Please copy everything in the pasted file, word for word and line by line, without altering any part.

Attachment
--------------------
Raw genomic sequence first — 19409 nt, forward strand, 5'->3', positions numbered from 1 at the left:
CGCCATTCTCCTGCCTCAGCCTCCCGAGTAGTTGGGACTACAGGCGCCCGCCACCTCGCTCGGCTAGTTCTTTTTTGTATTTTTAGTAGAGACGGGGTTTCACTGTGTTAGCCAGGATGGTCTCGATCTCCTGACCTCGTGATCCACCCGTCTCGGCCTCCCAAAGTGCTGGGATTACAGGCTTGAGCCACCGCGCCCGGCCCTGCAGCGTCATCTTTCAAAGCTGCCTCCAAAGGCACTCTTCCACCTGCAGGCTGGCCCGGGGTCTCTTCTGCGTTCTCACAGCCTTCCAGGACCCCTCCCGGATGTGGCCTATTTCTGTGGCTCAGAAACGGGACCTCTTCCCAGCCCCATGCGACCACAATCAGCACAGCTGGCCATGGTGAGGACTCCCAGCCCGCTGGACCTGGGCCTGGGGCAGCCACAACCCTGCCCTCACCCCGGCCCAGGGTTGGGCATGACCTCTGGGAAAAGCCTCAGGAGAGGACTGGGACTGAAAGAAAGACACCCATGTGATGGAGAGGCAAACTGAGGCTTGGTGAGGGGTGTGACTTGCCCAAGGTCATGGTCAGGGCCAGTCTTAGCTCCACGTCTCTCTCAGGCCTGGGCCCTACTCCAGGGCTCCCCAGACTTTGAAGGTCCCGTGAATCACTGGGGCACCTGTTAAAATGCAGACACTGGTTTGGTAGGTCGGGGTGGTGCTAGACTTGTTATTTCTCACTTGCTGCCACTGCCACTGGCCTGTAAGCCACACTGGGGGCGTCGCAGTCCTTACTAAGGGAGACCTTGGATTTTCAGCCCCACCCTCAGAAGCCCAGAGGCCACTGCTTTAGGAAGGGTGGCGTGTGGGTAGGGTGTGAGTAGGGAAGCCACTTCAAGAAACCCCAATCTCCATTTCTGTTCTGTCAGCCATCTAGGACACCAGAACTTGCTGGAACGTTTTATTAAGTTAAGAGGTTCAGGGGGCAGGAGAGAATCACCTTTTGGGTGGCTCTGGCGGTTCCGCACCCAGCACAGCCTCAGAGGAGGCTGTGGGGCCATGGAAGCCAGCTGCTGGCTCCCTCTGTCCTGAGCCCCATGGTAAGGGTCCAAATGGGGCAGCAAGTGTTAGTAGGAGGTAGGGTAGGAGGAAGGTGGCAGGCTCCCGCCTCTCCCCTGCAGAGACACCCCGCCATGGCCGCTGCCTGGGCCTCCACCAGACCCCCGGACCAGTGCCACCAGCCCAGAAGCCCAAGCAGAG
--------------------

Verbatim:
Raw genomic sequence first — 19409 nt, forward strand, 5'->3', positions numbered from 1 at the left:
CGCCATTCTCCTGCCTCAGCCTCCCGAGTAGTTGGGACTACAGGCGCCCGCCACCTCGCTCGGCTAGTTCTTTTTTGTATTTTTAGTAGAGACGGGGTTTCACTGTGTTAGCCAGGATGGTCTCGATCTCCTGACCTCGTGATCCACCCGTCTCGGCCTCCCAAAGTGCTGGGATTACAGGCTTGAGCCACCGCGCCCGGCCCTGCAGCGTCATCTTTCAAAGCTGCCTCCAAAGGCACTCTTCCACCTGCAGGCTGGCCCGGGGTCTCTTCTGCGTTCTCACAGCCTTCCAGGACCCCTCCCGGATGTGGCCTATTTCTGTGGCTCAGAAACGGGACCTCTTCCCAGCCCCATGCGACCACAATCAGCACAGCTGGCCATGGTGAGGACTCCCAGCCCGCTGGACCTGGGCCTGGGGCAGCCACAACCCTGCCCTCACCCCGGCCCAGGGTTGGGCATGACCTCTGGGAAAAGCCTCAGGAGAGGACTGGGACTGAAAGAAAGACACCCATGTGATGGAGAGGCAAACTGAGGCTTGGTGAGGGGTGTGACTTGCCCAAGGTCATGGTCAGGGCCAGTCTTAGCTCCACGTCTCTCTCAGGCCTGGGCCCTACTCCAGGGCTCCCCAGACTTTGAAGGTCCCGTGAATCACTGGGGCACCTGTTAAAATGCAGACACTGGTTTGGTAGGTCGGGGTGGTGCTAGACTTGTTATTTCTCACTTGCTGCCACTGCCACTGGCCTGTAAGCCACACTGGGGGCGTCGCAGTCCTTACTAAGGGAGACCTTGGATTTTCAGCCCCACCCTCAGAAGCCCAGAGGCCACTGCTTTAGGAAGGGTGGCGTGTGGGTAGGGTGTGAGTAGGGAAGCCACTTCAAGAAACCCCAATCTCCATTTCTGTTCTGTCAGCCATCTAGGACACCAGAACTTGCTGGAACGTTTTATTAAGTTAAGAGGTTCAGGGGGCAGGAGAGAATCACCTTTTGGGTGGCTCTGGCGGTTCCGCACCCAGCACAGCCTCAGAGGAGGCTGTGGGGCCATGGAAGCCAGCTGCTGGCTCCCTCTGTCCTGAGCCCCATGGTAAGGGTCCAAATGGGGCAGCAAGTGTTAGTAGGAGGTAGGGTAGGAGGAAGGTGGCAGGCTCCCGCCTCTCCCCTGCAGAGACACCCCGCCATGGCCGCTGCCTGGGCCTCCACCAGACCCCCGGACCAGTGCCACCAGCCCAGAAGCCCAAGCAGAG